Separated families can look to advice from family law experts this Christmas to ensure child contact arrangements run smoothly over the festive period.
The most recent government guidelines state that between 23rd and 27th December, people are able to form an exclusive ‘Christmas bubble’, composed of no more than three households.
Children from separated families may be part of both parents’ Christmas bubbles, as restrictions do not apply to child contact arrangements, and children are able to travel between tiers if parents live in areas with different tier levels.
From applying for court orders, to making independent plans and keeping interaction civil, the family law specialists at JMP Solicitors have shared advice on best conduct for contact in separated families this Christmas.
Neil Remnant head of family law at JMP Solicitors, said: “Christmas is a time for family and showing solidarity, following a relationship breakdown it can be very difficult to keep a sense of ‘togetherness’ but doing so is very important, particularly during the festive season.
“Child contact is not affected by lockdown rules, as long as the child or parent is not self-isolating. However, if the child is in a vulnerable group, it is best for parents to work together to find a solution which limits exposure from other households.
“This year has already been unsettling for children, so parents should ensure Christmas is without conflict. It’s very important to consider the family dynamic and the health, safety and wellbeing of the children. Christmas is a sensitive and important time for keeping children as undisturbed and happy as possible, to minimise damage in the aftermath of divorce or separation, so we’ve compiled a list of important considerations to help keep Christmas conflict-free to.”
Here is the list of five considerations for managing child contact arrangements this Christmas
1. Make fair and safe arrangements
If you can make arrangements for Christmas without legal interference, then it is advisable to do so. It is important to be civil and organise a Christmas schedule that’s fair to the child and the parents, which ensures the child’s safety if they are vulnerable. If such an agreement is not possible, then the court may become involved to ensure contact time at Christmas is fair to everyone. If parents do not comply, when there is no reasonable excuse or exception, then the non-resident parents have the right to seek enforcement action, so it is always best for parents to sort arrangements between themselves.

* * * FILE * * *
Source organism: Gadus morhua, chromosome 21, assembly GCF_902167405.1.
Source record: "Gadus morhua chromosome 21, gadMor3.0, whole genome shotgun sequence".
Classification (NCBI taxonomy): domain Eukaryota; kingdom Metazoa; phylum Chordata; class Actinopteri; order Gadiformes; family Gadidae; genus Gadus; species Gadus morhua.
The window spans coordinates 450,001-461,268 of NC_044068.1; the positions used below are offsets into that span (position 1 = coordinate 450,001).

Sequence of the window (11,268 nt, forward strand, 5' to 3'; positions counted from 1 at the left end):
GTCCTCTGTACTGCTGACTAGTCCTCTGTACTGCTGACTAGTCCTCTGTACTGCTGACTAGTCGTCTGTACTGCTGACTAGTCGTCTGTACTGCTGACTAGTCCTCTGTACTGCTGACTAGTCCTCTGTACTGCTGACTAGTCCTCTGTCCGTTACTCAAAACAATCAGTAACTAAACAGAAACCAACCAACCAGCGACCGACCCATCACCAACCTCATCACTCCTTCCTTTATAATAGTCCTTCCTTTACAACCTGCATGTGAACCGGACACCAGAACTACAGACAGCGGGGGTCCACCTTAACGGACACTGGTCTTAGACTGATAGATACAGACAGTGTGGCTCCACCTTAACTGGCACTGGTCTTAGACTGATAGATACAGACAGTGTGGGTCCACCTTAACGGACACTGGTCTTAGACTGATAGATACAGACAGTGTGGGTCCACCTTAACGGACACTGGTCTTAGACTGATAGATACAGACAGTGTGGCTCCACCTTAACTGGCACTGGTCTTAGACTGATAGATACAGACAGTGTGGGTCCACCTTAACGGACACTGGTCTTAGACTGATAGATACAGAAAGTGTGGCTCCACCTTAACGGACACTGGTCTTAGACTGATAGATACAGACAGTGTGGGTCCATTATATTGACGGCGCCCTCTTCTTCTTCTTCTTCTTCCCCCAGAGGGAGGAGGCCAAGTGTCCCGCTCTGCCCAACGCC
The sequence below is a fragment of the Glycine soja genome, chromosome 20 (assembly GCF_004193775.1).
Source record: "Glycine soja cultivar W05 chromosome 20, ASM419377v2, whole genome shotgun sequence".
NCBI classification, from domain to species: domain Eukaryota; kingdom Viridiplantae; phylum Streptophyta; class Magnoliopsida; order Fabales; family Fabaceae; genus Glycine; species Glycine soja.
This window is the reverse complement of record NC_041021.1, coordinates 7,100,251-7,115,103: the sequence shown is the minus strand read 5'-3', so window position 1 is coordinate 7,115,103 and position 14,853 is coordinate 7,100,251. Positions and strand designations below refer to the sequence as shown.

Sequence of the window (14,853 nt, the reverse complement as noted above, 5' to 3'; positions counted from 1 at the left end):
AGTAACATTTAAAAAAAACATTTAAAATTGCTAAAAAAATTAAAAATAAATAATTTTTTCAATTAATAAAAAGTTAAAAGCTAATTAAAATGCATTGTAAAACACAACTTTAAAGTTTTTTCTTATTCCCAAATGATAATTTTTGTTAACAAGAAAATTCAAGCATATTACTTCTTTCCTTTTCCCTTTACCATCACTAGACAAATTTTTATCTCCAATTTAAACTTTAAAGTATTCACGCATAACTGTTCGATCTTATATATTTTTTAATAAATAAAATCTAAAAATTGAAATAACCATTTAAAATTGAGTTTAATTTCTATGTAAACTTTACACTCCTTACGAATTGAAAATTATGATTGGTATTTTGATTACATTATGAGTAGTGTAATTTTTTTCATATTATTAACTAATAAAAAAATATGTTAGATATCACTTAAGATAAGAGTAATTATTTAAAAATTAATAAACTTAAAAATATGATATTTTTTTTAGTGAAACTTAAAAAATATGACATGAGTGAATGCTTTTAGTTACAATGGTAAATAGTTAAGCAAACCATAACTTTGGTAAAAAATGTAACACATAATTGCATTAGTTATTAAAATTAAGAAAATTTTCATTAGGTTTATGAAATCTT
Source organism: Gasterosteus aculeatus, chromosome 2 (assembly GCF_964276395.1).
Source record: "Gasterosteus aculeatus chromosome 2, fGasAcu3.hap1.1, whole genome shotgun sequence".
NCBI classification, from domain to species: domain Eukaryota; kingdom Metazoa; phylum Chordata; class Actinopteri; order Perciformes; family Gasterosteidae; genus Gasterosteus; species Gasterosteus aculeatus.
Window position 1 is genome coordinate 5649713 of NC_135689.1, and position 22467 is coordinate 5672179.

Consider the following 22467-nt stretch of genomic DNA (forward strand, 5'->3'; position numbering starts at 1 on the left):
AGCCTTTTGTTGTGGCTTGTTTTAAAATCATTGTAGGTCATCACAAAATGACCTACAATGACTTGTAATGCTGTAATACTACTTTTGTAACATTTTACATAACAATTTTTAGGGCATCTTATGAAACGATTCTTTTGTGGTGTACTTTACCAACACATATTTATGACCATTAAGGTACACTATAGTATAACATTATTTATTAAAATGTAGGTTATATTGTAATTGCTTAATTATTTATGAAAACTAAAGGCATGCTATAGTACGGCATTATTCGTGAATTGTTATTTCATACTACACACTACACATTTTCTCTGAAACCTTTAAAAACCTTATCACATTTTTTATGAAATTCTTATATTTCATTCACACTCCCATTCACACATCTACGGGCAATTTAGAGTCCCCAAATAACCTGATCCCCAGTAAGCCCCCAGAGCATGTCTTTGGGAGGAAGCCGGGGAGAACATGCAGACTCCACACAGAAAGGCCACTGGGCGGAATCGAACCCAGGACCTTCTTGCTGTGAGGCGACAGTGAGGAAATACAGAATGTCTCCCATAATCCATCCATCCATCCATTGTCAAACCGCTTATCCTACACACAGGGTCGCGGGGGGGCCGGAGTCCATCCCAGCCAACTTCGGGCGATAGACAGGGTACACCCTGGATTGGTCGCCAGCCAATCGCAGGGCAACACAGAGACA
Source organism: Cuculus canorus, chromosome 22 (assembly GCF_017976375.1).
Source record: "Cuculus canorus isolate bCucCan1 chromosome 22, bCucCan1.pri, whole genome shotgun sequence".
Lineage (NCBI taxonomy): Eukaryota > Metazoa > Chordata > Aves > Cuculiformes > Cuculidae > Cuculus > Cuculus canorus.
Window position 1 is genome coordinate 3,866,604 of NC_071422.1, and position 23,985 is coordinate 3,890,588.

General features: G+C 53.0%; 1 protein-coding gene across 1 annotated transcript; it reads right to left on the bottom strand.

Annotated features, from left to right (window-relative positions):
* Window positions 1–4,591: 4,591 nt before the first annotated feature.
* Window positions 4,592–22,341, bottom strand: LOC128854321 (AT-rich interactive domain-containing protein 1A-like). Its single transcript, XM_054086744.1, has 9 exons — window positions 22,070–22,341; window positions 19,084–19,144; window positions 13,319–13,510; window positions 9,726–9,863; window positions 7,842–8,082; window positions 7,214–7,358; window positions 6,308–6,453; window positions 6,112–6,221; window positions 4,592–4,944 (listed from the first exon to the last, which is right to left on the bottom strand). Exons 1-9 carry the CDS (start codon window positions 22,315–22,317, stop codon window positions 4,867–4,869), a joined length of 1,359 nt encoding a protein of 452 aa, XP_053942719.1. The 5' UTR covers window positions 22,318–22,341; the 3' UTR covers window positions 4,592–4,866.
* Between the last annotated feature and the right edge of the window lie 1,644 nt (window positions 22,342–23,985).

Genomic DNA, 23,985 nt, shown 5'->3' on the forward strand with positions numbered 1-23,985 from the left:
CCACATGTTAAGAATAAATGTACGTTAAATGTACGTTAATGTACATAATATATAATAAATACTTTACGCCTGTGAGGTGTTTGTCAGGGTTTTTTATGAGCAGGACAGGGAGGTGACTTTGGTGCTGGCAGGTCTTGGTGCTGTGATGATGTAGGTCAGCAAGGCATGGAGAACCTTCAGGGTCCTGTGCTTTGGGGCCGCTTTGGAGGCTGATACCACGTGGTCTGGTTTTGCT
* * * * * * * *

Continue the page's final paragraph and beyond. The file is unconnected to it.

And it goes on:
It’s important to note that if a child is self-isolating, they will not be allowed to move between households or form a Christmas support bubble.
2. Don’t argue
Following the separation of parents, children will already feel unsettled, and the pandemic could be adding more stress to an already confusing time. Christmas is a time for family, so for the sake of keeping a child happy and secure, it’s important to stay calm, cheerful and to keep arguments for another day.
3. Be amicable
In terms of previous Christmas routines – it’s important to stick to what children will remember and what is traditional for them. If you used to have dinner at a certain time, open presents at a certain time or even in a certain order, play board games in the afternoon etc, then try and stick to these arrangements. It’s these traditions that keep the Christmas spirit alive, it’s what your children will remember and whatever arrangements are decided for Christmas, it’s important to know that structure is key.
4. Stick to court orders
If the post-divorce or separation situation means it’s not possible for arrangements to be made by yourself, then the court can get involved to ensure that Christmas arrangements are sorted. The court will seek to deal with matters in a constructive way and in the interest of the children. As this will involve a court order, the arrangements made will be legally enforceable. It’s important to do this as early as possible as there could be a backlog in cases, due to the pandemic.
5. Communicate with family virtually
With a limited number of households allowed in a support bubble, Christmas might feel different for children without the usual presence of certain family members. Make sure children can still have contact with extended family through virtual communication methods such as Facetime, Zoom or Skype, or even or via phone calls.